The battle to bring unique smartphone form factors to market continues as an updated patent for the LG rollable smartphone breaks cover, giving us a slew of new details about the upcoming 2021 handset, and what it could look like.
Rumors about LG's rollable have been swirling about since last year, and the patents we've seen so far have been for a single-sided device that looks like any other candy bar-shaped phone, that can extend the display to the size of a tablet.
The latest patent (via LetsGoDigital) takes a bit of a u-turn, with a double-sided smarpthone that looks very much like Xiaomi's dual display rollable, the Xiaomi Mi Alpha R; LG's rollable has no buttons or volume rocker, and unlike Xiaomi's patent, the sides of the handset don't feature a waterfall display.
- Clubhouse: how to join the hottest new (and very exclusive) social media app
- Forget LG, Sony launches 100-inch TV colossus that you can't even buy
- If you own an Xbox Series X, you'll kick yourself for not using this hidden feature
The smartphone is reportedly coming this year, but LG gave fans a glimpse of it during its CES 2021 livestream. As much as we love the concept of a rollable smartphone that minimises the chance for hinge-related issues (which Samsung dealt with on the original Galaxy Fold), the dual display seems a bit overkill.
The LG rollable already offers a standard size screen that will extend as required, but there's no front-facing camera visible on the patent – just the triple array on the rear. It's likely then that the second display is required for taking selfies then, acting as a viewfinder.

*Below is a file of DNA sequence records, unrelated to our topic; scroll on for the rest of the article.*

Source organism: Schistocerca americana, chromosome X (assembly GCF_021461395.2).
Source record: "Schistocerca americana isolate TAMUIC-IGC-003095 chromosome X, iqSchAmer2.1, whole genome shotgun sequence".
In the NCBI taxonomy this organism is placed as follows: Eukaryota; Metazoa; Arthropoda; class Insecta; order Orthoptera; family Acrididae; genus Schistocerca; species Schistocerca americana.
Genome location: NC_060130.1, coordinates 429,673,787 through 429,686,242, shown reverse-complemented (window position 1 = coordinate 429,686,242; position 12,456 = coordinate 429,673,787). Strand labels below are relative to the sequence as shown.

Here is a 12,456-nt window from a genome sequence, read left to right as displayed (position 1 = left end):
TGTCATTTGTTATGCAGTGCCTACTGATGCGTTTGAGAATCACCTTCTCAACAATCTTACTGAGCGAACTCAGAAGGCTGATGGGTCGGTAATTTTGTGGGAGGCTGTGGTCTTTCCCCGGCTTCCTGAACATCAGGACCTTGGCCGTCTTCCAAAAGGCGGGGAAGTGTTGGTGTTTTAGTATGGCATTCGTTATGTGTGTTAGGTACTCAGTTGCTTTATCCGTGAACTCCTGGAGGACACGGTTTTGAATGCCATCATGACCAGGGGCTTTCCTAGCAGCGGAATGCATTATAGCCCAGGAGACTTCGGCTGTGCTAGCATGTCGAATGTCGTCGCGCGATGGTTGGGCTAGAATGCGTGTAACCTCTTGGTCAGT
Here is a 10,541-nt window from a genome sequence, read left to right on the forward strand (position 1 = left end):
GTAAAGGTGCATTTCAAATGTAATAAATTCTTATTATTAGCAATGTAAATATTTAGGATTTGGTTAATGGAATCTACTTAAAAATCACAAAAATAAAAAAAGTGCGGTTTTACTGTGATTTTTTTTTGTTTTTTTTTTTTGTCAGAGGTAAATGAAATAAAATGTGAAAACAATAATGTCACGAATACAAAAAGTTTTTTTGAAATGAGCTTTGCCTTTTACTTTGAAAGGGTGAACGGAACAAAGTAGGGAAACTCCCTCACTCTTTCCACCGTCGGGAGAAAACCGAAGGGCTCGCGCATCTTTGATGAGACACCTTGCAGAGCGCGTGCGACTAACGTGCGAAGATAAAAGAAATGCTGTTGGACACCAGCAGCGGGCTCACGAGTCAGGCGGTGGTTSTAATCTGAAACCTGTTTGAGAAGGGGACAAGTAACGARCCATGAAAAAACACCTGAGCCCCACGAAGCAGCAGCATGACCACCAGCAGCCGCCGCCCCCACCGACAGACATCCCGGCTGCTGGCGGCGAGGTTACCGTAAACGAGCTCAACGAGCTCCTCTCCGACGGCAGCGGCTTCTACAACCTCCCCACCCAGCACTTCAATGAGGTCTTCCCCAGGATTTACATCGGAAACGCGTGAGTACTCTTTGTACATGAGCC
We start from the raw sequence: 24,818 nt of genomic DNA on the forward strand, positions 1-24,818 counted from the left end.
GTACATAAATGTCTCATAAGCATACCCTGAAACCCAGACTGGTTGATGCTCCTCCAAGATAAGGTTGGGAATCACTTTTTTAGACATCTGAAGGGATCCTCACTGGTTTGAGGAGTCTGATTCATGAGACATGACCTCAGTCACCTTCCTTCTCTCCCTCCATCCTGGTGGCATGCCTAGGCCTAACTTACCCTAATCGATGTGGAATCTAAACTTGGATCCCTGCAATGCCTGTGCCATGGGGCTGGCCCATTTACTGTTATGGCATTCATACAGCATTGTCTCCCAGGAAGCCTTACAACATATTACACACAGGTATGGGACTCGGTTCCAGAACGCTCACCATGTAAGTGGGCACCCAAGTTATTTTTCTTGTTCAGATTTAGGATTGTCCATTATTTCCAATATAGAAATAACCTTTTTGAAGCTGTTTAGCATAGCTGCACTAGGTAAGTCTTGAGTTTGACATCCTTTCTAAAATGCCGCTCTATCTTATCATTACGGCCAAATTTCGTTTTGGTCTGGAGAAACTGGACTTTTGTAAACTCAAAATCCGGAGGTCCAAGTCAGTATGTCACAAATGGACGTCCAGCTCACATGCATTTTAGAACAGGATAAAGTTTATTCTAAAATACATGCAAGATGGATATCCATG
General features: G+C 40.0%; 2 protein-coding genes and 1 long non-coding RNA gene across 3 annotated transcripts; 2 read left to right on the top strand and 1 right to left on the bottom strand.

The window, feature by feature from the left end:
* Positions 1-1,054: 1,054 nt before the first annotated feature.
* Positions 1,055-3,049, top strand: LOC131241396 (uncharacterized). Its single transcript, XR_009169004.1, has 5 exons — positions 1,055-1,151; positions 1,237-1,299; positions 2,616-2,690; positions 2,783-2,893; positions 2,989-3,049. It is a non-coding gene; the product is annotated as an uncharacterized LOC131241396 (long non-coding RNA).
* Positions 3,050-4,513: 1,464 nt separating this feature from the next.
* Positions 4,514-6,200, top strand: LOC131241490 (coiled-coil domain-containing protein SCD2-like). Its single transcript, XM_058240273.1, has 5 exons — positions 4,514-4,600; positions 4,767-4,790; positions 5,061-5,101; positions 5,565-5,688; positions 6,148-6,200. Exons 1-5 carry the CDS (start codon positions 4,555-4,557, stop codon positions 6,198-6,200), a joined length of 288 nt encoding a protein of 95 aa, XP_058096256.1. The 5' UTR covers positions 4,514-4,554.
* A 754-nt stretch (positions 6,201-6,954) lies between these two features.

Sticking a second panel onto a handset seems to be a common solution to a number of problems caused by unique designs; take the Galaxy Z Fold 2, for example. Having an outer display for everyday tasks that don't need the larger screen means it's saving on wear and tear on the inner display crease and hinge. Meanwhile the Huawei Mate Xs folds outwards so there's always a display handy.
We'll also be interested to see what kind of cases are going to be sold alongside the handset; most people wouldn't risk spending hundreds (if not thousands) on a new phone, and not protecting it in a case. How they'll accommodate a sliding screen remains to be seen.
The LG rollable certainly seems to eliminate the crease and hinge problem, but the rail system it uses could be just as susceptible to hiccups; will we see malfunctioning devices stuck at a single size, and unable to properly expand or retract? We're bound to see issues as new tech rolls out, but we're just not sure how practical this device will be for day-to-day use.
The foldables that have hit the market are all pretty pricey, even with the permanent discount Samsung has given to the Galaxy Z Flip 5G. The -shaped LG Wing (part of the company's Explorer project) launched in the US last year at $999 (approx £725 / AU$1,295), but we anticipate a higher price for the LG rollable given the new tech, and dual display.